CAIRO -- The long-running skirmish between the Egyptian government and Muslim fundamentalists is heating up.
An increase in the number of violent attacks by fundamentalists after a year of relative quiet has prompted a crackdown by government security forces.
Last month, an attack on a police post killed one policeman and seriously wounded another. In the two-hour gunbattle that followed, an 8-year-old child and a Muslim militant were killed.
The police have vowed a tougher response.
In recent weeks they have made sweeping arrests to imprison fundamentalists. The government has beefed up the army and police presence in southern Egypt and has passed tough new anti-terrorism laws carrying the death penalty.
Some believe these efforts are a sand wall against the tide.
An Islamic revival is occurring in many parts of rural Egypt and some of Cairo's poor ghettos. It is swelling the numbers of religious bearded men and veiled women who support the call for an Islamic government.
Others see it as just another cycle in a 65-year tug of war between the secular government and religious extremists. They see the grimly efficient security apparatus of President Hosni Mubarak as fully capable of disabling any threat to the government.
"The government has weakened the [fundamentalists'] organization, but they haven't eliminated it," said Dr. Gehad Auda, head of a private think tank in Cairo. "The movement is growing in terms of membership."
It is also increasingly violent:
* On July 14, four foreign tourists were attacked and injured at Luxor as they viewed the Pharaonic temples, considered blasphemous symbols of idolatry by orthodox Muslims.
* In June, Muslim extremists in Cairo gunned down a prominent Egyptian writer, Farag Fouda, whowas an outspoken critic of fundamentalists.
* In May, 15 villagers in southern Egypt were slain by Islamic militants.
* The same month, activists and police clashed in a Cairo ghetto, and a girl was killed.
* In March and April, two policemen involved in monitoring the militants were slain in Upper Egypt.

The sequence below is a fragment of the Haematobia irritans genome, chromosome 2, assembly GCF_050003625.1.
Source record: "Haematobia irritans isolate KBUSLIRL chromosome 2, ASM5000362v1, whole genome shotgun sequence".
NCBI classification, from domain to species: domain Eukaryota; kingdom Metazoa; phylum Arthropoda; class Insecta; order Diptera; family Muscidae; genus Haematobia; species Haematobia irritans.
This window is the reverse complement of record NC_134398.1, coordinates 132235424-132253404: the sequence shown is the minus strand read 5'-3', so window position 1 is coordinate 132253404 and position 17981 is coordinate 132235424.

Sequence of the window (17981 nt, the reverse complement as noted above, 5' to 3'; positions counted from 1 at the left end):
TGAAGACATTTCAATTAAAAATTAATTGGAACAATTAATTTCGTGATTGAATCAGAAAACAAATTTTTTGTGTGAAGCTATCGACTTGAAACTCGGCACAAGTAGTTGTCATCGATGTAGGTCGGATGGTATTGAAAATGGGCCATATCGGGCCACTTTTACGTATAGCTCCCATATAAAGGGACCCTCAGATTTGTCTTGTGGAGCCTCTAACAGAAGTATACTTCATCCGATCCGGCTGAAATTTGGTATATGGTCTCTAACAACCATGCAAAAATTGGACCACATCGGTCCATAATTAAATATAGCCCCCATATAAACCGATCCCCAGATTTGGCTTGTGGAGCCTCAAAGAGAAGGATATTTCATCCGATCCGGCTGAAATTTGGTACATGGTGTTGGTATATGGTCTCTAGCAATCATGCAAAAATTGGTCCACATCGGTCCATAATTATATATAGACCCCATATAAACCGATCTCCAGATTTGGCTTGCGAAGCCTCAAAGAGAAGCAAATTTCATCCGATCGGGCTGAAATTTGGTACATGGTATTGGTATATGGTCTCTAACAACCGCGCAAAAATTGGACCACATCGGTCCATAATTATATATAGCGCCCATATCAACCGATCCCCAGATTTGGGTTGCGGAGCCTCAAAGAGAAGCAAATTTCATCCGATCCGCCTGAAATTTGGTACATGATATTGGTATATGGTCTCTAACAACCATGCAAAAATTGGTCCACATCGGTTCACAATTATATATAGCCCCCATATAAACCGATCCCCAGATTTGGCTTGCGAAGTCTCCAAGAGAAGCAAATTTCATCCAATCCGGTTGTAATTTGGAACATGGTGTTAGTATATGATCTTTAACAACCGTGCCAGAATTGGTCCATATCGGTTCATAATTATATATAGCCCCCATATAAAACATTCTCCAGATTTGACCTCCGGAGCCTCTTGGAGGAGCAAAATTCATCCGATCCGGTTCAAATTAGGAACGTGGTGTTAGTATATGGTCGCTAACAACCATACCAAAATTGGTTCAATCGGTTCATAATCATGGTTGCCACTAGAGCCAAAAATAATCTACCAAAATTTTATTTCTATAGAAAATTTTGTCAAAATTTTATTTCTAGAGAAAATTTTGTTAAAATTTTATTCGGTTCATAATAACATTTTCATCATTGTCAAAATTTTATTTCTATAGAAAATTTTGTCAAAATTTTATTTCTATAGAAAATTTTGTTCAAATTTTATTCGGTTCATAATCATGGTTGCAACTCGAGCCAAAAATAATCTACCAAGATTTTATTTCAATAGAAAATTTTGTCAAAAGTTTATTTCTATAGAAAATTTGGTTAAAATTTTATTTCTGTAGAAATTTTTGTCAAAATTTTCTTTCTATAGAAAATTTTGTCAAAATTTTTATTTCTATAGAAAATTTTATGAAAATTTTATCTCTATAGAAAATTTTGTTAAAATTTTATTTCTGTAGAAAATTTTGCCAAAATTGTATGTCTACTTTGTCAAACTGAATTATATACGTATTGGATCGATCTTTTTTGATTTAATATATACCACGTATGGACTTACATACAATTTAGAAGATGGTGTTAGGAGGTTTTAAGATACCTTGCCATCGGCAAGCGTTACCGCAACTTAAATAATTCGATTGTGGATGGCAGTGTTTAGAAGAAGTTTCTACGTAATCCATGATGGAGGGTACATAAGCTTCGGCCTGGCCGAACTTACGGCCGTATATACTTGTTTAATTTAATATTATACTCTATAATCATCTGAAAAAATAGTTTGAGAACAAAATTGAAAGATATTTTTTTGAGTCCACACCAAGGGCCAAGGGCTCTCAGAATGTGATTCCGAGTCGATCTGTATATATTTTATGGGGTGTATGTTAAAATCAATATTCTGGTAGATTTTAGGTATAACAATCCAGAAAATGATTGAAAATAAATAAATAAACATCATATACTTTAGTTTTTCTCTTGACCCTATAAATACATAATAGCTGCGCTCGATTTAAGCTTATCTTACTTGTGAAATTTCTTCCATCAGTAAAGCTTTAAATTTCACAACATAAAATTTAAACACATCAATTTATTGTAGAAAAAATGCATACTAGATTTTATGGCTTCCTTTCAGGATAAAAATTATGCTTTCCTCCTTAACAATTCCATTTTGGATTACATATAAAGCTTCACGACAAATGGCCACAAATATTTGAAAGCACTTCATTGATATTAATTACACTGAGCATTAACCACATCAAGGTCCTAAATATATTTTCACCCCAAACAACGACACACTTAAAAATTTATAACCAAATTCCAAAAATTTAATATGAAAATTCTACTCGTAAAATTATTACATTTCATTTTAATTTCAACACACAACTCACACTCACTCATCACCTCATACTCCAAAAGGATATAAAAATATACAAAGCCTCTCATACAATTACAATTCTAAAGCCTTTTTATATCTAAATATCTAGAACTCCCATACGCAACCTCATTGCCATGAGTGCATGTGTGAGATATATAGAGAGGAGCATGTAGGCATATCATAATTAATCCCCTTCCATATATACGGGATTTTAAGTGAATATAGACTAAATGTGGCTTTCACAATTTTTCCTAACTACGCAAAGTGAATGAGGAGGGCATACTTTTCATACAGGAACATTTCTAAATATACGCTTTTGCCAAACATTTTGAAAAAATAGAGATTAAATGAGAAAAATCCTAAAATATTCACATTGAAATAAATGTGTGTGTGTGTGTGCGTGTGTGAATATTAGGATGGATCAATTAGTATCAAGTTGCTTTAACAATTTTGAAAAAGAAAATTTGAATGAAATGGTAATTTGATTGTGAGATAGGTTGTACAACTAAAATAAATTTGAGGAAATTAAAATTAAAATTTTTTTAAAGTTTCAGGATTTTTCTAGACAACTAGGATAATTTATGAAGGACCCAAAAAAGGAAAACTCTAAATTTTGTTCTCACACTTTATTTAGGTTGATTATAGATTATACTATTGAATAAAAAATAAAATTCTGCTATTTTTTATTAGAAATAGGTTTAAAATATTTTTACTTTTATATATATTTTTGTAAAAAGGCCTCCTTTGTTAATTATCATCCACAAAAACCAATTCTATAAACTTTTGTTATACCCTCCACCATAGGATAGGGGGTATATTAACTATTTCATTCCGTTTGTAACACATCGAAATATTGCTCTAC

Such violence is not new to this conflict. Since the Muslim Brotherhood was established in 1928, Muslim extremists have killed a half-dozen prominent opponents, including President Anwar el Sadat in 1981.
So far this year, 46 people have died in the conflict. Many of the victims are in the dusty villages along the Nile River in southern Egypt, isolated from the government's control.
There, the Muslims have targeted Coptic Christians, who number about 10 percent of the population and trace their history in Egypt to long before the Arab invasion in the seventh century.
In some areas, Muslims have virtually dictated that Islamic laws be followed and have persecuted the "infidel" Christians.
The government's response has been tough. Gen. Abdel Wahab el Hilall, appointed to head security in Faiyum after a spate of shootings there, vowed to "liquidate the extremists' centers of gathering."
He promised: "I will break their neck."
Despite the bloody backdrop, many Egyptian Muslims argue that the violence is limited to an extreme fringe of their movement and that the return to Islam is broad-based and mostly peaceful.
The appeal is to those who see the government as inept and corrupt, unable to cure Egypt's high unemployment and sickly economy, said el-Sayed el-Mallah, vice chief editor of El-Shaab, which supports the Muslim movement.
"We have experienced 40 or 50 years of other [secular] theories of government, and what happened? Our standard of living is getting lower, Egypt's standing in the Islamic world is worsening, and Egypt is getting closer to America," he said.
"We are getting stronger and stronger," he said. "You can see it in the unions and the student organizations, and in the number of women wearing the veil."
The fundamentalists believe that their religion is a rising power in the Middle East, starting with Iran's revolution and continuing to the elections last December in Algeria.
Those elections produced a victory for the Islamic Salvation Front, and a fundamentalist government was averted only by a military coup.
"What happened in Algeria rang a lot of bells in a lot of capitals in the region," said Ashraf Ghorbal, a former Egyptian ambassador to the United States and a prominent political figure here.
But he contended that the religious movement will produce different results in Egypt, where the government has been gradually introducing more democracy while endorsing some trappings of Islam. Muslim clerics, for example, now preach on the state-run television.
Others do not see a revolutionary streak in the Egyptian masses to cause them to replace their familiar, if not exactly beloved, government with an unknown Islamic one.
"The Egyptian people react more on human terms, less so on abstract political theory," said one Western diplomat.
"They like change to be evolutionary, slow, something they can respond to," the diplomat said. "There's not likely to be much popular support for a fast revolution."